“Long Live Freedom” by Peter Normann Waage


Peter Normann Waage
Cuidono Press (2018)
ISBN 9781944453060
Reviewed by Carol Hoyer for Reader Views (05/19)

“Long Live Freedom” by Peter Normann Waage provides readers with a unique perspective of resistance to Hitler and his destruction of non-Aryan individuals by a dedicated, persistent and highly intelligent group of university students known as the White Rose.

While many historical books and documentaries focus on military tactics, politics and the war itself, Waage focuses on a small but powerful group of students who choose non-violent ways to get their point across. Like many readers, I was unaware of this group during our time of living in Germany for three years. We visited concentration camps, the Berlin Wall and Holocaust events; however, this group was never mentioned.

The story begins with the defeat of the Nazis at Stalingrad while giving hints that two siblings Hans and Sophie Scholl were distributing anti-Nazi leaflets at the University of Munich. Christoph Probst who designed the leaflets, was arrested and later found guilty by the kangaroo court. Within hours of the trial, they were executed.

One member of the group, Traute Lafrenz, has a central role in the White Rose but always behind the frontline. She participates in everything but the writing and copying of the leaflets. It is through her memories and narrative the author begins his detailed account of the group – how it started and the impact on the German people. As Traute tells her story, she brings into play the characters, and when she meets them along the way of her life. Each character in the story helps to engross you into the time and place as Traute tells you the parts they played against the Nazi regime.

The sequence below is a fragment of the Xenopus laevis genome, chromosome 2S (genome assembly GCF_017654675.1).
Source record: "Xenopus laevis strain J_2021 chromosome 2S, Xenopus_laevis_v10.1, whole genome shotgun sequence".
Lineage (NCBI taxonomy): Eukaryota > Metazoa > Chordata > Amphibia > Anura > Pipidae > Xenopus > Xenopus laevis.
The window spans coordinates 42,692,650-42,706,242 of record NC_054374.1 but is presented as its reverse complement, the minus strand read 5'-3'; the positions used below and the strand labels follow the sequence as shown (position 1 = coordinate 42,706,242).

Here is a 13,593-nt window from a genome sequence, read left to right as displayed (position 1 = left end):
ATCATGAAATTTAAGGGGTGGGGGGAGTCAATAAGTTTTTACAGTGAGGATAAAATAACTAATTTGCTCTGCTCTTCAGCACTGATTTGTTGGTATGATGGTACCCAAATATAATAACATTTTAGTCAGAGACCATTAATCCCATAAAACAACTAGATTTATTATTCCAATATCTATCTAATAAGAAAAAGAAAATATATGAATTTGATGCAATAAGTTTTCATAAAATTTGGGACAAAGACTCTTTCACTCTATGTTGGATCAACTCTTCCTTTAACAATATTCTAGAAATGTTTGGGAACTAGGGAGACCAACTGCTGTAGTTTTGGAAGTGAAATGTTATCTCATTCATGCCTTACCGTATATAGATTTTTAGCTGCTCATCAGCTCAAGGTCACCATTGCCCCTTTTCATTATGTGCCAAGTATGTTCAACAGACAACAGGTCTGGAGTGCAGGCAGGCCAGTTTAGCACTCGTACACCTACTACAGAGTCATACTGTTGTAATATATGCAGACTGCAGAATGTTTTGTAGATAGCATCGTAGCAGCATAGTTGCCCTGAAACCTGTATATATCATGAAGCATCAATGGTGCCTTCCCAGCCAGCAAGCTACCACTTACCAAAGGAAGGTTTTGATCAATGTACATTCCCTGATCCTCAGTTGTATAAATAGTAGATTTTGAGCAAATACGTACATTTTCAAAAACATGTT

I found “Long Live Freedom” to be fascinating as well as very informative. When discussing the section on The Savior, American Journalist John Gunther expands on his impressions and evaluation of Hitler’s expecting Nazism to be a new religion, one where he would become God. He was almost able to accomplish this through his use of the radio broadcasts utilizing speakers in almost every city. Also, he deemed that youth ages 10 and over would attend the Young Folk camp and then progress on to the Hitler Youth. In other words, the youth would become children of the state.

Through his use of transcripts, interviews and letters the author gives readers a new perspective of the war. The difficult part for me in this reading was the jumping back and forth of events and timeframe, yet it did not do injustice to the real story. If you are a history buff or interested in the impact on Germany during WWII through a different lens, I highly recommend “Long Live Freedom” by Peter Normann Waage.

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